by Linzy Carlson


Whether they are fried, baked, mashed, or hashed, potatoes have provided a nutritious, stable food source around the globe for centuries. The potato now commonly grown throughout the world had its origin in the Andes of Bolivia and Peru and arrived in Europe and North America during the latter half of the 16th century. Today, potatoes are grown on 1.3 million acres in the U.S. with over 45 billion pounds produced annually. The national value from production of potatoes is approximately $2.6 billion per year, or about $2000 per acre. The average potato grower invests $1,100/ac in the crop.                                                   

Fifty-five percent of U.S. potatoes are produced in the Pacific Northwest states of Idaho, Washington, and Oregon. Other major potato producing states include Maine, Michigan, Minnesota, Wisconsin, New York, Pennsylvania, North Dakota and Colorado.

Life Cycle

Potatoes have four general phases in their life cycle. During the vegetative stage, the eyes break dormancy and produce sprouts, and leaves emerge soon after. Stored soil moisture from preplant irrigation or spring rains is usually enough to carry the crop through this phase, but soil moisture monitoring should begin as soon as the crop emerges. The majority of the root mass lies in the top 18-24" of the profile throughout the plant's life cycle, so soil moisture monitoring should be concentrated in that area. For disease control, irrigation should be avoided between planting and emergence.


Tuber initiation begins with the formation of 15-20 tubers. If the plant does not have enough water during this phase only a few tubers will form, decreasing the overall yield. During tuber bulking, the potatoes increase in size and weight. Between 5 and 10 of the initial tubers actually grow. The rest are either used for nutrition by the plant or absorbed by other potatoes. Moisture stress during this phase causes small potatoes. Stress followed by adequate moisture leads to cracked, misshapen potatoes. During maturation, the canopy begins to die, water use decreases, and tuber growth slows. When the potatoes are nearly mature, producers typically spray the canopy to kill the plant in preparation for harvest.     

Water Requirements

Growing potatoes can be tricky. Potatoes are quite sensitive to moisture stress over much of the growing season, so they need relatively high soil moisture levels (60-80% of the available water capacity) to achieve high yields and quality. The average seasonal water use for potatoes is nearly 18", which must be provided by stored soil moisture, rain, and irrigation, usually from center pivots or sprinklers. Water use rates begin at about 0.02" per day at emergence, increase to over 0.25" per day when the potato canopy completely shades the ground, and decrease as the potatoes achieve full tuberization.


The frequency and amount of irrigation depend on the water holding capacity of the soil, the crop growth stage, and the prevailing weather conditions. Potatoes require well-drained, fertile, sandy loam to silt-loam soils. These soils have relatively low water holding capacities, so this factor, combined with the crop's affinity for water and a growing emphasis on ground water protection, makes careful irrigation water management a necessity. If conditions are dry, potato fields need to be irrigated prior to planting and as often as every 2-3 days during peak water use.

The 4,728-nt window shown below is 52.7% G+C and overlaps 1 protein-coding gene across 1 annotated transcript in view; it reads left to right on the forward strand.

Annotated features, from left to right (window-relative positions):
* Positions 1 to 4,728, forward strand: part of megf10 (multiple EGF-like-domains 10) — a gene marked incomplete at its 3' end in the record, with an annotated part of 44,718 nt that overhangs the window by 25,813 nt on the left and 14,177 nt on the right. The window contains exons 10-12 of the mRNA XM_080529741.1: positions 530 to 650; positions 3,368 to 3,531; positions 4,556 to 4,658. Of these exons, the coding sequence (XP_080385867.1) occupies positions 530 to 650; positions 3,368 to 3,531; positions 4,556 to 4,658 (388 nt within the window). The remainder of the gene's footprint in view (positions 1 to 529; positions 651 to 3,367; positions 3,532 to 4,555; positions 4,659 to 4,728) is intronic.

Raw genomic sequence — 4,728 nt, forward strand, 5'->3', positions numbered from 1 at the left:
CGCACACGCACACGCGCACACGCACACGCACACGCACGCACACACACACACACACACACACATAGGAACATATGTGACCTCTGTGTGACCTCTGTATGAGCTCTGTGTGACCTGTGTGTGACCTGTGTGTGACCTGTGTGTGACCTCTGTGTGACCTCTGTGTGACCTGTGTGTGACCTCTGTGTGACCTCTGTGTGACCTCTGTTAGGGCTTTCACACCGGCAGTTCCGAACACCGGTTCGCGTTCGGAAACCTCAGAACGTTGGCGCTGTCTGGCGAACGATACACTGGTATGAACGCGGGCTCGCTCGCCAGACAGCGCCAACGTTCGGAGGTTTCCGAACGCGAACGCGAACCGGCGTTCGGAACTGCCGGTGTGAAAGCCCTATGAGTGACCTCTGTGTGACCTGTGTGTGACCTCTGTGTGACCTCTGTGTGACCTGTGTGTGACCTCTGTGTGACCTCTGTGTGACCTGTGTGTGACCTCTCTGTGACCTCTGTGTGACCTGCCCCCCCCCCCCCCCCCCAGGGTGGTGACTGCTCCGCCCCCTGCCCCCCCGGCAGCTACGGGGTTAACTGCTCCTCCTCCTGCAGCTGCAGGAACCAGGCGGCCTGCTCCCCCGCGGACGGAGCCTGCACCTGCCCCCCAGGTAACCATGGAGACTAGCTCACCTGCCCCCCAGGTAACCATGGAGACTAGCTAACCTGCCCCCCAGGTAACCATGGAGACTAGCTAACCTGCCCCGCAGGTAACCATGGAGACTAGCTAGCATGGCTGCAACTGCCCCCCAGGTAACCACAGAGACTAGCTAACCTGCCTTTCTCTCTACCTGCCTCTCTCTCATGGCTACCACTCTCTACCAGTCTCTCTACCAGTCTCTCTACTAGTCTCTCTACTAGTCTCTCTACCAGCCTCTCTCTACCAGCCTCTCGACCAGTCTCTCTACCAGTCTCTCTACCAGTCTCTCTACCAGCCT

Nutrient Requirements

A potato crop makes a large demand on the soil nutrients. An average acre of 300 cwt/ac potatoes will utilize 200 pounds of nitrogen, 60 pounds of phosphorus, and 300 pounds of potassium. One third to one half of these nutrients are found in the vines and returned to the soil. The remainder are removed with the harvested tubers and must be replaced. To preserve potato quality during storage and maximize utilization of nitrogen and other nutrients, fertilizer must be applied in split applications, with one third to one half banded or broadcast prior to planting and the remainder applied through the irritation system later in the season.



Potatoes are subject to a myriad of diseases, primarily fungal and viral pathogens that damage either the leaves or the tubers. No potatoes are completely free of these pathogens, but starting with high quality, healthy seed dramatically increases the chances of having a good crop. Potatoes should not be grown more often than every three years on the same field and should be rotated with other crops such as oats, barley, corn, and beans. The Colorado potato beetle presents a constant problem for potato growers, but in recent years, advances in the field of genetics have resulted in potato plants that are somewhat resistant to these pests. 

Rough handling at harvest time can bruise and scratch potatoes, leaving them vulnerable to pathogenic attack and rotting. Because the potato tissue becomes slightly more elastic at warmer temperatures, potatoes should be harvested when the pulp temperature is greater than 50 degrees F, and they should never be dropped more than 6-12". Most commercial potatoes are sprayed with post harvest protectants to help prevent spoilage.



The battle against diseases and pests is an ongoing one for the potato industry, but between conventional chemical treatments and newer biological and genetic control measures, potato farmers have a great many options, ensuring steady potato production. And it's a good thing, because the average American eats nearly 130 pounds of potatoes a year!